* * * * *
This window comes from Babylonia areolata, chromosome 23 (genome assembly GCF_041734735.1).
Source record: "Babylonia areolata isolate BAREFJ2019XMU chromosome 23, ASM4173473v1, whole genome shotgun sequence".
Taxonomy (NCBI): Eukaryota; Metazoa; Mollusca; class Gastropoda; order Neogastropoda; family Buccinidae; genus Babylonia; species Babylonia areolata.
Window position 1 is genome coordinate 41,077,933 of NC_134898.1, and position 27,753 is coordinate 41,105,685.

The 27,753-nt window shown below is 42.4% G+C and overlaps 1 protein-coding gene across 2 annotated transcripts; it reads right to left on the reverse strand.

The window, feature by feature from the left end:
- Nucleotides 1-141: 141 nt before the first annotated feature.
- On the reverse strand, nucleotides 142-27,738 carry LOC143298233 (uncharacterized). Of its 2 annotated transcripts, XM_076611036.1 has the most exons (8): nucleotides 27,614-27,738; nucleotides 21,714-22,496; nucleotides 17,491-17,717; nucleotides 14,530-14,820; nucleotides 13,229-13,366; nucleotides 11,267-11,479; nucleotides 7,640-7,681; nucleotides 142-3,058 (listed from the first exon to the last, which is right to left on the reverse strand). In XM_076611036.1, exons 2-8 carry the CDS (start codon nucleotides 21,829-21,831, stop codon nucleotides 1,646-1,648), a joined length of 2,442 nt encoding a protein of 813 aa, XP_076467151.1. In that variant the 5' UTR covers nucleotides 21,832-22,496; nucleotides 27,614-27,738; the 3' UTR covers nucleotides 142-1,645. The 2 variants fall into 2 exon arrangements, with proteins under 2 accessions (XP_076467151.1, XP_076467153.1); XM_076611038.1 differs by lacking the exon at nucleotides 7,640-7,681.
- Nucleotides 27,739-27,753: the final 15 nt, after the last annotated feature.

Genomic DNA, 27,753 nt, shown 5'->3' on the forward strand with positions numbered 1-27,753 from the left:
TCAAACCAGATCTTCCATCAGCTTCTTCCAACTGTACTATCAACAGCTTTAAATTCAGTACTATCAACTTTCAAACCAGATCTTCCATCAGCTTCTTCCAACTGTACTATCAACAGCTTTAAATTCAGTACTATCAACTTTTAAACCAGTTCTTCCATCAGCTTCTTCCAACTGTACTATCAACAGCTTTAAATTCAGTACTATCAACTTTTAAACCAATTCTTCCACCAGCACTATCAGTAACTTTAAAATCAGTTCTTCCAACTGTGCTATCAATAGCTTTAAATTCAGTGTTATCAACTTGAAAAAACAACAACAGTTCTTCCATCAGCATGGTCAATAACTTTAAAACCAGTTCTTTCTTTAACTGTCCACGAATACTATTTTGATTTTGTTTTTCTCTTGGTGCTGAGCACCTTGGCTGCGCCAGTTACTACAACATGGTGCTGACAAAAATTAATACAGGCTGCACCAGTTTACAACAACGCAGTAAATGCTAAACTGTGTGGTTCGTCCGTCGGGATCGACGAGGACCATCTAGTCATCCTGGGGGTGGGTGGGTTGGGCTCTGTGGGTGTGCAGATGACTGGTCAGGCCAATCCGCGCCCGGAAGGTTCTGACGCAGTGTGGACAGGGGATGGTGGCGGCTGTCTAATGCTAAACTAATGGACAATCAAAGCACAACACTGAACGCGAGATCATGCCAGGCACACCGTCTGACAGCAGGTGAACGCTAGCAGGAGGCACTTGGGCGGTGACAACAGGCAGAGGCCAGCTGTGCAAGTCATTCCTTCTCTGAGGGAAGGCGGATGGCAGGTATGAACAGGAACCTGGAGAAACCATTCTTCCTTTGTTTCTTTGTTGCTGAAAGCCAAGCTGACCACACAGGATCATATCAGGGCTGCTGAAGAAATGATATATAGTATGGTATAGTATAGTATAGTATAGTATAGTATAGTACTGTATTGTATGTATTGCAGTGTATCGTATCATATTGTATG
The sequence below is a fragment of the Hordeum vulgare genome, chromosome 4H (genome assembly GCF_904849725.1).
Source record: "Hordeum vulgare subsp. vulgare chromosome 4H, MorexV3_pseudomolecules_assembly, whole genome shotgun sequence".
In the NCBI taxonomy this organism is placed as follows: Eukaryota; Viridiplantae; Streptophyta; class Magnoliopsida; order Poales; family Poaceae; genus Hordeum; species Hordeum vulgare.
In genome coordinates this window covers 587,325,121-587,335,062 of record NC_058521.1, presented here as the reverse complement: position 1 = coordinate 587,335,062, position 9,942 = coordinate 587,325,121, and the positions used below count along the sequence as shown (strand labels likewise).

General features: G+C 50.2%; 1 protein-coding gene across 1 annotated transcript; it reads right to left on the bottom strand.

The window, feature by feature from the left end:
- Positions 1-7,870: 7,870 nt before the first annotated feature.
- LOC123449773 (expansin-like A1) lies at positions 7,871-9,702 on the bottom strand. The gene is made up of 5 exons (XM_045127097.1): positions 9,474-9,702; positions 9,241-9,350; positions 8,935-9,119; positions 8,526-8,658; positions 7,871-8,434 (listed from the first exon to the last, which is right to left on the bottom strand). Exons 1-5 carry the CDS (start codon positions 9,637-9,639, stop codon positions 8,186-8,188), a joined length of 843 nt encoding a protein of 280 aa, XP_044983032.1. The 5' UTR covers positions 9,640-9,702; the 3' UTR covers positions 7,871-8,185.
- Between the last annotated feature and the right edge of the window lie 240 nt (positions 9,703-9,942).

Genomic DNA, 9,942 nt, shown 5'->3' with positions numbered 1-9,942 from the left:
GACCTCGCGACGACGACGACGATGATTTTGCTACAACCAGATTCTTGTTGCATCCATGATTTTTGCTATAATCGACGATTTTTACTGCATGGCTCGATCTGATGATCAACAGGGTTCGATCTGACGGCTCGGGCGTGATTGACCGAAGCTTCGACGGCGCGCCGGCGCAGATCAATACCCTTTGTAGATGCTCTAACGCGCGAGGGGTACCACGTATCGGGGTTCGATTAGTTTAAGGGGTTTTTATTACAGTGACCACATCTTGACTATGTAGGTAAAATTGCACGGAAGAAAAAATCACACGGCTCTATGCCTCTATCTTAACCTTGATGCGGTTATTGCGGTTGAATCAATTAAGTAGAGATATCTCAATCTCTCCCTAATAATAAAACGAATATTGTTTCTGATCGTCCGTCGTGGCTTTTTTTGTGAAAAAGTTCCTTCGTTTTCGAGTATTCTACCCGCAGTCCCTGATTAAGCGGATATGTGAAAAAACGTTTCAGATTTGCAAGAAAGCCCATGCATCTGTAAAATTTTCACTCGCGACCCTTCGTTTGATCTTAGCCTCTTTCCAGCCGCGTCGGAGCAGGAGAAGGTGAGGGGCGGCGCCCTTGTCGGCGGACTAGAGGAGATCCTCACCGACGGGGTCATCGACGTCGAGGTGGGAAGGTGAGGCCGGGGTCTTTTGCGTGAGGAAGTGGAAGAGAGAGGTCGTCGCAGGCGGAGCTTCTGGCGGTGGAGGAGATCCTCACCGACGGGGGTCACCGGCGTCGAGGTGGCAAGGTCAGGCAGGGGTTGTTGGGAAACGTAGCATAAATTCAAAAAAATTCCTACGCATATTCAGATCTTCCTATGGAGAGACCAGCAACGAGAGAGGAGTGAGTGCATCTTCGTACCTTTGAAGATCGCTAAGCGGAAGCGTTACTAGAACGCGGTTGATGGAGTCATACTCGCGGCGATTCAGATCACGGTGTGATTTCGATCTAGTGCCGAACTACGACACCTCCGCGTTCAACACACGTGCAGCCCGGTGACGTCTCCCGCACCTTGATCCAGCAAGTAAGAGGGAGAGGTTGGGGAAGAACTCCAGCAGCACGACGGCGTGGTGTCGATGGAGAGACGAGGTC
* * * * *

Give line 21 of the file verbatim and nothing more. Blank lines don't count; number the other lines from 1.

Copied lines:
Genomic DNA, 9,942 nt, shown 5'->3' with positions numbered 1-9,942 from the left: